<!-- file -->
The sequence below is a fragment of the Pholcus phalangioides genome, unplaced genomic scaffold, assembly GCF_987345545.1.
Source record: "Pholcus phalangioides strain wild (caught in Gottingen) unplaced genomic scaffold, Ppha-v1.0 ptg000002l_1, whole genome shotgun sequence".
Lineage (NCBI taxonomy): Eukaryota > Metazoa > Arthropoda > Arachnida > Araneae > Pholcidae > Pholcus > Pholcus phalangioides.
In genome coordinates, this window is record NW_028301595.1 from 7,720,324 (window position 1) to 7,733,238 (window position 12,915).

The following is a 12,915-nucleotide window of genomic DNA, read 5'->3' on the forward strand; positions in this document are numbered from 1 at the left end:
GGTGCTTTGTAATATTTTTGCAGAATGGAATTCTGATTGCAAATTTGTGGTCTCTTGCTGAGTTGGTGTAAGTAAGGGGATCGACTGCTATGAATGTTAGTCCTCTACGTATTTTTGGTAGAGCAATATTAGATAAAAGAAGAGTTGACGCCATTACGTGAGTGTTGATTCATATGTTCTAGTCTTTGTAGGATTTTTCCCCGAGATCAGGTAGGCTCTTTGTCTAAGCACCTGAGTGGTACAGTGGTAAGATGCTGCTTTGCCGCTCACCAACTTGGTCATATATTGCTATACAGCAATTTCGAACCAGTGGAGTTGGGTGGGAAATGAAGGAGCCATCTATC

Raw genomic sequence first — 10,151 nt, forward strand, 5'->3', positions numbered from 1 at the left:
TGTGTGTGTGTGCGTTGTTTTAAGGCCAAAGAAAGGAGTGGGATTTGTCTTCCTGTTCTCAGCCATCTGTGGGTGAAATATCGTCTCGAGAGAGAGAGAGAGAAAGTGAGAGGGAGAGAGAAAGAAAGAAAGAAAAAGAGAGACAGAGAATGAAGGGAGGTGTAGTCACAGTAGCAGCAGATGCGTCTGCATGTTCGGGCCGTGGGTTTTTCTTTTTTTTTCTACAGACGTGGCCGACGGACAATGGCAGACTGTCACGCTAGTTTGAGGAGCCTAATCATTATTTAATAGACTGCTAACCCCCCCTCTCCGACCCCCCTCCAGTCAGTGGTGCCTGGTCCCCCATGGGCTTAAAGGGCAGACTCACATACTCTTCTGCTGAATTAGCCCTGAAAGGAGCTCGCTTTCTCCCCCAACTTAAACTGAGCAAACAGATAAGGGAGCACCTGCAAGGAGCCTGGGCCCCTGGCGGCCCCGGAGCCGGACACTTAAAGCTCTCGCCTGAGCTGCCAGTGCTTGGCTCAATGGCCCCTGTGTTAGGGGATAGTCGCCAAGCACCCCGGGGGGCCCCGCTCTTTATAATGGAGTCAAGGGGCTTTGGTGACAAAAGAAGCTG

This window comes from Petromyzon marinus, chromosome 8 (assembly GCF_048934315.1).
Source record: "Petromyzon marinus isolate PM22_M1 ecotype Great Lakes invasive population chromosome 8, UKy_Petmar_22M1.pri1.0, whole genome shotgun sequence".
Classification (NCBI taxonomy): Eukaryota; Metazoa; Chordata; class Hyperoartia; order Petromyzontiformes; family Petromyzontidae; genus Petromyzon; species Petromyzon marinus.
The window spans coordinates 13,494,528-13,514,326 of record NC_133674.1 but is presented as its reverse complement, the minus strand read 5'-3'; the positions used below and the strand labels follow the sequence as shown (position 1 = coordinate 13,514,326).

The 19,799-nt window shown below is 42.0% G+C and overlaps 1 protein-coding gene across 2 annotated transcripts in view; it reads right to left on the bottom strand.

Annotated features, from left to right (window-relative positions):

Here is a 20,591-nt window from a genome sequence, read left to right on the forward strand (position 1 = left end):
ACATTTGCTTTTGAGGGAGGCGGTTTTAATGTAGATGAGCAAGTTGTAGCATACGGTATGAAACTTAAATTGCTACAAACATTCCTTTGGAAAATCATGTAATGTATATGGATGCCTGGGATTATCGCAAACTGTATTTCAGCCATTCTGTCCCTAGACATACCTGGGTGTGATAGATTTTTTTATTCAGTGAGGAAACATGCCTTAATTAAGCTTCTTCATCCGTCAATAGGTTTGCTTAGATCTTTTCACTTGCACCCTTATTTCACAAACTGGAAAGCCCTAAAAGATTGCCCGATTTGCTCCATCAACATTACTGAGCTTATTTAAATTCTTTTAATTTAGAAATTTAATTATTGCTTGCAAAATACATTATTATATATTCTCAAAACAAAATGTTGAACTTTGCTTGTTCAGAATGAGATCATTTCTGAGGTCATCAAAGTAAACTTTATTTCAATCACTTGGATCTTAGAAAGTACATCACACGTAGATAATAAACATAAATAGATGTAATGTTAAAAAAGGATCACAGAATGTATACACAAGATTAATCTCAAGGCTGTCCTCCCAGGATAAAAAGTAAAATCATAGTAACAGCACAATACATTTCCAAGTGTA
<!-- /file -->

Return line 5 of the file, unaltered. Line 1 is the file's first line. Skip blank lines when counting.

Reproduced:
The following is a 12,915-nucleotide window of genomic DNA, read 5'->3' on the forward strand; positions in this document are numbered from 1 at the left end: